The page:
effects of urbanization. [FN8] Such governmental purposes long have been recognized as
legitimate. See Penn
Central Transp. Co. v. New York City, supra, 438 U.S., at 129, 98 S.Ct.,
at 2662; Village of Belle
262 Boraas, 416
U.S. 1, 9, 94 S.Ct. 1536, 1541, 39 L.Ed.2d 797 (1974);
Euclid v. Ambler Co., supra, 272 U.S., at 394‑395, 47 S.Ct.,
FN7. The State also recognizes that the preservation of open space
is necessary "for the assurance of the continued availability of land
for the production of food and fiber, for the enjoyment of scenic beauty,
for recreation and for the use of natural resources."
Cal.Govt.Code Ann. § 65561(a) (West Supp.1979);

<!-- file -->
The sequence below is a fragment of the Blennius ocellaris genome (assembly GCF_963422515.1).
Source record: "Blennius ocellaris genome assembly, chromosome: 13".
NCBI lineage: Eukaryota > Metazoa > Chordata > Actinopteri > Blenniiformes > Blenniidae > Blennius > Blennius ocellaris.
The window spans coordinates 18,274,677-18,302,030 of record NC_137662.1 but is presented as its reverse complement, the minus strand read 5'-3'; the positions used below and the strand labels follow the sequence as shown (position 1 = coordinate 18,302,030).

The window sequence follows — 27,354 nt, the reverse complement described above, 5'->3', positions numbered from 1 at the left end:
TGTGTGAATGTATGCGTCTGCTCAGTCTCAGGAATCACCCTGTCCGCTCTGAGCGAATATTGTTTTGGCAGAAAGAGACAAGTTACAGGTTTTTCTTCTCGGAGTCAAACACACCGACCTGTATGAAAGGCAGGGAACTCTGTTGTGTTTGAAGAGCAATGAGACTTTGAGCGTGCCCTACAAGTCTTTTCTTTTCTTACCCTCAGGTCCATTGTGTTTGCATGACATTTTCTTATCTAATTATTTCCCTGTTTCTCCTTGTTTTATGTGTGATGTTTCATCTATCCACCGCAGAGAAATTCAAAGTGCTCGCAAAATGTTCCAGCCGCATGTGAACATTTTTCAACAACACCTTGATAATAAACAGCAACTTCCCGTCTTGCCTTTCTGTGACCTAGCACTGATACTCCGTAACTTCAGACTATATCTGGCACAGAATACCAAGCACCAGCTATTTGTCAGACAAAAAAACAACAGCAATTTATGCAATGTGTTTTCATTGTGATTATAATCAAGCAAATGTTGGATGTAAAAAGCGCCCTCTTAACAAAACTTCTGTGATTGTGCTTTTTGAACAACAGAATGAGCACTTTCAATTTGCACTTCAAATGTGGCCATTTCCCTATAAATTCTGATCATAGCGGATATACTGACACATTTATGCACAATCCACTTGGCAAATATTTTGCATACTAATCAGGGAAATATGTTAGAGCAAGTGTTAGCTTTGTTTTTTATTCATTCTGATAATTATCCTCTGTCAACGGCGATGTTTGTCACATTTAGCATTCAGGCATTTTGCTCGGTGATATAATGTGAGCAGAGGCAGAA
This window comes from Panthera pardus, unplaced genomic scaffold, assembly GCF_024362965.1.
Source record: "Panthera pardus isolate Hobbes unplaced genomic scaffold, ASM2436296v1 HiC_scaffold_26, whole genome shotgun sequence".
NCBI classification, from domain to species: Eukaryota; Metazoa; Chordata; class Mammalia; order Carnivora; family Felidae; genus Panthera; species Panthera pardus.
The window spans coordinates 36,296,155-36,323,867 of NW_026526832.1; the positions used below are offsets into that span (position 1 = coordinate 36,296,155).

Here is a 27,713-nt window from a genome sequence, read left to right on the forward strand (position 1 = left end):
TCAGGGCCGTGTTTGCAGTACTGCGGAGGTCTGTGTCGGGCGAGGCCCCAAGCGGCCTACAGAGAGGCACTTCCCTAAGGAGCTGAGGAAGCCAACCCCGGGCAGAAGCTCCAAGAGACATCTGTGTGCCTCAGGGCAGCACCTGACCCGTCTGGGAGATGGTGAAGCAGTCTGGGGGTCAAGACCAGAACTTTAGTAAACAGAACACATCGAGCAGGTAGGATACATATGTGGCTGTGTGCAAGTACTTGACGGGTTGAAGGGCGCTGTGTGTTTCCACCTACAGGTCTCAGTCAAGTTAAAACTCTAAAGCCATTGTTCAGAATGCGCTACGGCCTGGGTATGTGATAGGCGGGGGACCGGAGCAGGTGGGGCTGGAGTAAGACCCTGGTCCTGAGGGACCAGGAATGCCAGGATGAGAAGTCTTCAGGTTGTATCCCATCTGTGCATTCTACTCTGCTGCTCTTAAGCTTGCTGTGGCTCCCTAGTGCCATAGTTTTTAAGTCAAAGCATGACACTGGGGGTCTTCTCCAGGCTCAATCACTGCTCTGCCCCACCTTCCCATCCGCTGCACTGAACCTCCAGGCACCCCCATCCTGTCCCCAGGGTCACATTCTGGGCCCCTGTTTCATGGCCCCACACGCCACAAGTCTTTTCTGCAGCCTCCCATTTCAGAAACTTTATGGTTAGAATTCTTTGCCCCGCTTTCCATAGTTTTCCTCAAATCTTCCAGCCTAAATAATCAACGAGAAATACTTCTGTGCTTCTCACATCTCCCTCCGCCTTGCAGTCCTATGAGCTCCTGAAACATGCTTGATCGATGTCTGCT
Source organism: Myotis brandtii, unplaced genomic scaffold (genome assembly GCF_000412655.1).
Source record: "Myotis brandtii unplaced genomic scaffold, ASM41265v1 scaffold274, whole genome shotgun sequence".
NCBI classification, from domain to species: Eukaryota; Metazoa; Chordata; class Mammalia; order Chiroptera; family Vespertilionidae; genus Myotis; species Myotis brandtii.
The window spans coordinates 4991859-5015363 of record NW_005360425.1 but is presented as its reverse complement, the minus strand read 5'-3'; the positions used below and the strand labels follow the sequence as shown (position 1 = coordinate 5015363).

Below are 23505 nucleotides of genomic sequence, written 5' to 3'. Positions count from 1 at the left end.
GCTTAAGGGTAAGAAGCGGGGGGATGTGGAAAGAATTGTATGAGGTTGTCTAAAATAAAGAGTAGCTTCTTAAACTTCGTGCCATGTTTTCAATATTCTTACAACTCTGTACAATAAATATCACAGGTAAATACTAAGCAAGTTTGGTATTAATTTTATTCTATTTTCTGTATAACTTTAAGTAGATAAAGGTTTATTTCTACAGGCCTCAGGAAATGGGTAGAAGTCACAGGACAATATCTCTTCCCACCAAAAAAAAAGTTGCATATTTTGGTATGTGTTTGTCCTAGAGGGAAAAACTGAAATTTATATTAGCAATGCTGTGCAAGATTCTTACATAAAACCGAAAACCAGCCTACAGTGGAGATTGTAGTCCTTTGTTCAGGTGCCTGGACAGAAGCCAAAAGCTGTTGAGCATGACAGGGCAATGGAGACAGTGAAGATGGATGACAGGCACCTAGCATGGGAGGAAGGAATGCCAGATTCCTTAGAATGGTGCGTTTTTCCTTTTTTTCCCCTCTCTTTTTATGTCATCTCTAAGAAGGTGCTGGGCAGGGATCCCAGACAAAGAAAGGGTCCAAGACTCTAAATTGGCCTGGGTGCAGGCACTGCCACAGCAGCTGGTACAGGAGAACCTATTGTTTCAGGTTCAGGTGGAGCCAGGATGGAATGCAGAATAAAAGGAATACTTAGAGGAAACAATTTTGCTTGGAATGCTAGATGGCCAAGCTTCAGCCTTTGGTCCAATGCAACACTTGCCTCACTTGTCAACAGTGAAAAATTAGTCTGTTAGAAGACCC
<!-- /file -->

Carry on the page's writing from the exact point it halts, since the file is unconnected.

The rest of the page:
see Tiburon, Cal., Ordinance No. 124 N.S. §§ 1(f) and (h).
FN8. The City Council of Tiburon found that "[i]t is in the
public interest to avoid unnecessary conversion of open space land to
strictly urban uses, thereby protecting against the resultant adverse
impacts, such as air, noise and water pollution, traffic congestion,
destruction of scenic beauty, disturbance of the ecology and environment,
hazards related to geology, fire and flood, and other demonstrated
consequences of urban sprawl." Id.,
place appellants' land in a zone limited to single‑family dwellings,
accessory buildings, and open-space uses.
Construction is not permitted until the builder submits a plan
compatible with "adjoining patterns of development and open
Cal., Ordinance No. 123 N.S. § 2(F).
In passing upon a plan, the city also will consider how well the
proposed development would preserve the surrounding environment and
whether the density of new construction will be offset by adjoining open
spaces. Ibid. The zoning ordinances benefit the appellants as well as